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Trimming – How it should, and should NOT be done!
  • Artistic Tree “As the twig is bent, so grows the tree.” This insightful old bromide about children might just as well serve as the cardinal principle for pruning trees. What you do to your tree in its first few years of life will affect its shape, strength, and even its life span. In importance, early pruning must rank just after selecting the right tree for the site and careful planting”.
    John Rosenow, Executive Director,
  • National Arbor Day Foundation
    It’s amazing the affect proper, or improper for that matter, pruning will have on a tree. At Robert’s Tree Service, we follow the pruning standards that were set forth by the International Society of Arboriculture, the foremost authority on proper tree care. In fact, we send only ISA Certified Arborists to evaluate your trees, and our tree trimmers have also received certification through the ISA. If you are going to hire a “professional” tree company to take care of your trees, make sure they are certified. Remember calling themselves “professionals” is not always an indication that they know what they’re doing! Following is some information about pruning – even if you plan on hiring a tree company to do the work it is always wise to arm yourself with some correct terminology and an idea of what the proper standards for the job are.

ArrowPruning Standards


  • Trees and woody plants respond in specific and predictable ways to pruning and other maintenance practices. Careful study of these responses has led to pruning practices which best preserve and enhance the beauty, structural integrity. and functional value of trees. In an effort to promote practices which encourage the preservation of tree structure and health, the W.C. ISA Certification Committee has established the following Standards of pruning for Certified Arborists. The Standards are presented as working guidelines, recognizing that trees are individually unique in form and structure, and that their pruning needs may not always fit strict rules. The Certified Arborist must take responsibility for special pruning practices that vary greatly from these Standards.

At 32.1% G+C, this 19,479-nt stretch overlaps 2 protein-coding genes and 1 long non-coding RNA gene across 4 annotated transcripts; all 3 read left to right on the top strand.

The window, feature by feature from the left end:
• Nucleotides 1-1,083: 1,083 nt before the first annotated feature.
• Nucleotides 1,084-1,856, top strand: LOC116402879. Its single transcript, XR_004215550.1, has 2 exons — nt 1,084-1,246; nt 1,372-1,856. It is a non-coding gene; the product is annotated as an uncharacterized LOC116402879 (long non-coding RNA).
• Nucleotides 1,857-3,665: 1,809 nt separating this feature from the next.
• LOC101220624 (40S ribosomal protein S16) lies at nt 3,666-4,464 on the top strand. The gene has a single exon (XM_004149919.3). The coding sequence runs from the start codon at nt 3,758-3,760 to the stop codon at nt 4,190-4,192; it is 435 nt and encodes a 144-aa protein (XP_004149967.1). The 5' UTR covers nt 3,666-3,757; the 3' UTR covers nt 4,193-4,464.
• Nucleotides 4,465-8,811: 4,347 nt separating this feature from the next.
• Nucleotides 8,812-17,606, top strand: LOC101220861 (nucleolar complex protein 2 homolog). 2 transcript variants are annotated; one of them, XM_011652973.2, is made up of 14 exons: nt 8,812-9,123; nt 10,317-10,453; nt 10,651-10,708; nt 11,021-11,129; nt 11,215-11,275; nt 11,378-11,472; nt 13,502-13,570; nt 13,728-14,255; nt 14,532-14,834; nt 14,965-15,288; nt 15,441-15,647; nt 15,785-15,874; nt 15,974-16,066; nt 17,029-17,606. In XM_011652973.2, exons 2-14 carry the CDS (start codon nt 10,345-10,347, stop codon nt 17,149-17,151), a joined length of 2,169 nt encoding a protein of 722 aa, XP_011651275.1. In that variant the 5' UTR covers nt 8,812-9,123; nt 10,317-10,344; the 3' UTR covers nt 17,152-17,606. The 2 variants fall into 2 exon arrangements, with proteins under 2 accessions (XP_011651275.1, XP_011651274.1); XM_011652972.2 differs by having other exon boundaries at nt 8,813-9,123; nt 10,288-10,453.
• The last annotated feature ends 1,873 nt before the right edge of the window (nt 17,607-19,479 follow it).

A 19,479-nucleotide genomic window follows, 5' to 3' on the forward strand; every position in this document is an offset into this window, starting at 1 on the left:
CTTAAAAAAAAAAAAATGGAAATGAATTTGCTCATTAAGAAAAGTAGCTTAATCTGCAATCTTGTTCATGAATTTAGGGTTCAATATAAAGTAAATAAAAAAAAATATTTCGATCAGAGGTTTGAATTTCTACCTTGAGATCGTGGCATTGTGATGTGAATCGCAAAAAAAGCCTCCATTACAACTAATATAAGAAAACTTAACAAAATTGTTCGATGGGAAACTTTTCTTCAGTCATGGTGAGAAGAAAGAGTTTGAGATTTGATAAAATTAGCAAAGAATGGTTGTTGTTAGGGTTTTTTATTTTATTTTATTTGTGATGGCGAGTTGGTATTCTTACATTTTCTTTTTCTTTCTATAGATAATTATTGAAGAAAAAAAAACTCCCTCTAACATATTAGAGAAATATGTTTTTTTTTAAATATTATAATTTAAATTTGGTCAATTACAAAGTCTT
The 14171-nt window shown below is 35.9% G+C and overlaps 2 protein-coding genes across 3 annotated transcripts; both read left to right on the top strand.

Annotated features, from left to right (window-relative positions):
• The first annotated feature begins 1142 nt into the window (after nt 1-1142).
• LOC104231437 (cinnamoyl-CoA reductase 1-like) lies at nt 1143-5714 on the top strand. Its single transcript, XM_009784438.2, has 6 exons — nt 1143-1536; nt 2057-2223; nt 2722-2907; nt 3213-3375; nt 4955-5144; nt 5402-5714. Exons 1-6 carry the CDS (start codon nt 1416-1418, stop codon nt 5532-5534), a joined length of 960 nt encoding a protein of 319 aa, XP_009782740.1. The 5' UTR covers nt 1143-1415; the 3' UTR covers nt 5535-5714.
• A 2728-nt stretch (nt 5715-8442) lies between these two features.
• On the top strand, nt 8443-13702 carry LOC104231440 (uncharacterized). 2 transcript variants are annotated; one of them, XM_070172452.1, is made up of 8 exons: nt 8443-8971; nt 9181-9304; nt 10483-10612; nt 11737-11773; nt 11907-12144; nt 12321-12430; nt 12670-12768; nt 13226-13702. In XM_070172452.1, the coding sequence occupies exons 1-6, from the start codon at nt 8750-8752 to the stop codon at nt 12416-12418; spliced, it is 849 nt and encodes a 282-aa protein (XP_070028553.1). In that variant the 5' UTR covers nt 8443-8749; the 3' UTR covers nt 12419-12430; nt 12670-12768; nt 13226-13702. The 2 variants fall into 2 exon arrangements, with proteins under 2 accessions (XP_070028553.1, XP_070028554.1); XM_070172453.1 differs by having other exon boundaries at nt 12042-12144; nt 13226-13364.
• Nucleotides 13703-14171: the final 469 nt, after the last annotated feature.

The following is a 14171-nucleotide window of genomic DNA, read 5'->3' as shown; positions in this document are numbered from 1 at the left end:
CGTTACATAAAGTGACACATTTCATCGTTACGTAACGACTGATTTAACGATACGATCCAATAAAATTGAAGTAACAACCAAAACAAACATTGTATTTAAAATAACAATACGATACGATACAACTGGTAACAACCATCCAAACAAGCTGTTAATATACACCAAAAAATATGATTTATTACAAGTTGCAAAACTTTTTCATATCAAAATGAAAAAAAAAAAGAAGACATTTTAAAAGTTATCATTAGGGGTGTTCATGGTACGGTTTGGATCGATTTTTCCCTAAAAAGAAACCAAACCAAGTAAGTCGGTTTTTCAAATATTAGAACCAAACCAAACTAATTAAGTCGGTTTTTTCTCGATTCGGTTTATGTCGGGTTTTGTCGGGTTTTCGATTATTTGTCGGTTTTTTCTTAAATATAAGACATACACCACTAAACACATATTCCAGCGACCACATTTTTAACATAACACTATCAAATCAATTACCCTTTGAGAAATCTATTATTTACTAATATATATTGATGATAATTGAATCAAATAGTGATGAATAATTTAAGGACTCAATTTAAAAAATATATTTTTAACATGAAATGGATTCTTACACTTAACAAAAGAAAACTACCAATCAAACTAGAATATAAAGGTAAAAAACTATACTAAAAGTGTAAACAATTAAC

• A. Crown Cleaning: or cleaning out is the removal or dead, dying, diseased, crowded, weakly attached, and low-vigor branches and watersprouts from a tree crown.
  • B. Crown Thinning: includes crown cleaning and the selective removal of branches to increase light penetration and air movement into the crown. Increased light and air stimulates and maintains interior foliage, which in turn improves branch taper and strength. Thinning reduces the wind-sail effect of the crown and the weight of heavy limbs.
  • C. Crown Reduction: is used to reduce the height and/or spread of a tree. Thinning cuts are most effective in maintaining the structural integrity and natural form of a tree and in delaying the time when it will need to be pruned again. The lateral to which a branch or trunk is cut should be at least 1/2 the diameter of the cut being made.
  • D. Crown Restoration: can improve the structure and appearance of trees that have been topped or severely pruned using heading cuts. One to three sprouts on main branch stubs should be selected to reform a more natural appearing crown. Selected vigorous sprouts may need to be thinned to a lateral, or even headed, to control length growth in order to ensure adequate attachment for the size of the sprout. Restoration may require several prunings over a number of years.
  • E. Crown Raising: removes the lower branches of the tree in order to provide clearance for buildings, vehicles, pedestrians, and vistas. When pruning for view, it is preferable to develop “windows” through the foliage of the tree, rather than to severely raise or reduce the crown.